Social enterprises apply business principles and practices to achieve social good. They reinvest their financial returns into the community to further their social purpose, to create employment and/or other economic and social benefits for marginalised communities. Social enterprises are revenue-generating businesses with a twist. Whether operated by a non-profit organization or by a for-profit company, a social enterprise has two goals: to achieve social, cultural, community economic and/or environmental outcomes; and, to earn revenue.
On the surface, many social enterprises look, feel, and even operate like traditional businesses. But looking more deeply, one discovers the defining characteristics of the social enterprise: mission is at the centre of business, with income generation playing an important supporting role.
Modern economic models bring prosperity to emerging market countries, but lead to growing inequalities in the distribution of wealth.
Today, millions of people :
- Are deprived of economic opportunities.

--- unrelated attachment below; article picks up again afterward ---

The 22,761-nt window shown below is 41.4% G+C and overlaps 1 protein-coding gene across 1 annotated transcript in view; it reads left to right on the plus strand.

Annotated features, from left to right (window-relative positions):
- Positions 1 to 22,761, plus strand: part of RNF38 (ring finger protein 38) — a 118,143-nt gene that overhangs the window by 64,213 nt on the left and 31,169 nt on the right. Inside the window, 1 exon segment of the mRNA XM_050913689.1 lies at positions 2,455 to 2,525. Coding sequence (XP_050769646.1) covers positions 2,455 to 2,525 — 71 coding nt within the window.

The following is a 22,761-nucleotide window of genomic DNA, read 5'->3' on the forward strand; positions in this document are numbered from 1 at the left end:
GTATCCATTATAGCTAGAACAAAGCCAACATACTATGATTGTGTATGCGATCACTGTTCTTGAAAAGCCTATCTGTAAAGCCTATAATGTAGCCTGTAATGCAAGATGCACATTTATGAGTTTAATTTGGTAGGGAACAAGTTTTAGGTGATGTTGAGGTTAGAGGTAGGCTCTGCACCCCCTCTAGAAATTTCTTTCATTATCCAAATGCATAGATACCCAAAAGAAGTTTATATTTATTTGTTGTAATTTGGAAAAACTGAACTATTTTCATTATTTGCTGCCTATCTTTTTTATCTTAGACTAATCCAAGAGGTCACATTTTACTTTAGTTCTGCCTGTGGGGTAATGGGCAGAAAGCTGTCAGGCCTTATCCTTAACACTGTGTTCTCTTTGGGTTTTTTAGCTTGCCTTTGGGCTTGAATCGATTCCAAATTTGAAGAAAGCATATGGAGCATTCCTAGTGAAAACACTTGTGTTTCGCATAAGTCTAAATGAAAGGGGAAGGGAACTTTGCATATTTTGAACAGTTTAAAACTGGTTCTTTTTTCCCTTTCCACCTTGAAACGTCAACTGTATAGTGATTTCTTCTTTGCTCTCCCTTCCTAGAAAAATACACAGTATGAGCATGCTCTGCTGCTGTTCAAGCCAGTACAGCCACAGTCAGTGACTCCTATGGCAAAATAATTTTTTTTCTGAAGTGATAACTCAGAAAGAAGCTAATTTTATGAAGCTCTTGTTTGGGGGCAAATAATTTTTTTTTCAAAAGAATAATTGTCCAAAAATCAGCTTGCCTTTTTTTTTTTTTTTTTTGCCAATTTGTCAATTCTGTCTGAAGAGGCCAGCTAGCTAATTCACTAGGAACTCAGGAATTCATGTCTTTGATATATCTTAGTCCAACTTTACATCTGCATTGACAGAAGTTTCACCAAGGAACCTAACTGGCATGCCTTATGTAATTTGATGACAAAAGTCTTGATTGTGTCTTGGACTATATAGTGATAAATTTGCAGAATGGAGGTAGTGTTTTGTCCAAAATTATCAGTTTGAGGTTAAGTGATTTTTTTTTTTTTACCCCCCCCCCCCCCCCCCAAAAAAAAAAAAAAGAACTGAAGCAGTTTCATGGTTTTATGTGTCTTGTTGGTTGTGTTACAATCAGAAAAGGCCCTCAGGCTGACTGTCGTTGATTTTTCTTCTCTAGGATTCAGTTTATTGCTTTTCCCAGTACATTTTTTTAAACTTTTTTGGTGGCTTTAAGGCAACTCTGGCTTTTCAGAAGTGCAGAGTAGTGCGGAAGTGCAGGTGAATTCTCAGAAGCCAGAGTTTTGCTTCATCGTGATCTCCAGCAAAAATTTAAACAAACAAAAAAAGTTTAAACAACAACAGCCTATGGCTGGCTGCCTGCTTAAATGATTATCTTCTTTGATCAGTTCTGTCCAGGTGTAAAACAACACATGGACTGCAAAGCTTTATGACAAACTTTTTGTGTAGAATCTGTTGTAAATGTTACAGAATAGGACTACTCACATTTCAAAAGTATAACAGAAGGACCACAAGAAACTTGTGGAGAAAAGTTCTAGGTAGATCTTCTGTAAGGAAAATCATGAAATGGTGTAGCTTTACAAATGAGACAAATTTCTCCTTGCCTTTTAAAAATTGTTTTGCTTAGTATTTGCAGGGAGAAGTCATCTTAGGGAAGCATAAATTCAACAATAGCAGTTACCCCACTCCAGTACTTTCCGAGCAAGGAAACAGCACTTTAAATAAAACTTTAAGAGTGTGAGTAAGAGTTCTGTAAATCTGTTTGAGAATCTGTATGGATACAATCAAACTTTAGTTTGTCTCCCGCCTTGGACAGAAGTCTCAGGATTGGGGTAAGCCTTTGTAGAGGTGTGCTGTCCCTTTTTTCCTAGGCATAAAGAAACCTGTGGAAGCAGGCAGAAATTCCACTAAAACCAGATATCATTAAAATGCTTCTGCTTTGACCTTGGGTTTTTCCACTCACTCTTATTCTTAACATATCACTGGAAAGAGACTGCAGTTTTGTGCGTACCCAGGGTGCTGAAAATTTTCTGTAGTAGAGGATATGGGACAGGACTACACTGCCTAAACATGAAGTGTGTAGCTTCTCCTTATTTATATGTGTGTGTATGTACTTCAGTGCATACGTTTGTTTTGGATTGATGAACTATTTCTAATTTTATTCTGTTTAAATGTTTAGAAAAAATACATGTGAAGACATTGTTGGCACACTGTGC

- Lack fair employment and wages.
- Lack access to basic services.
Social enterprises are business created to further a social purpose in a financially sustainable way.
- Provide income generation opportunities that meet the basic needs of people who live in poverty.
- Are sustainable. Earned income from sales is reinvested in their mission. They do not depend on philanthropy and can sustain themselves over the long-term.
- Are scalable. Their models can be expanded or replicated to other communities to generate more impact.
Infi9 Collective takes effort to be part of the Social Enterprise Movement and has started a community based project, THO Enrichment Academy aims to teach English to Vietnamese children and students who could not afford the fees. Read the detailed story HERE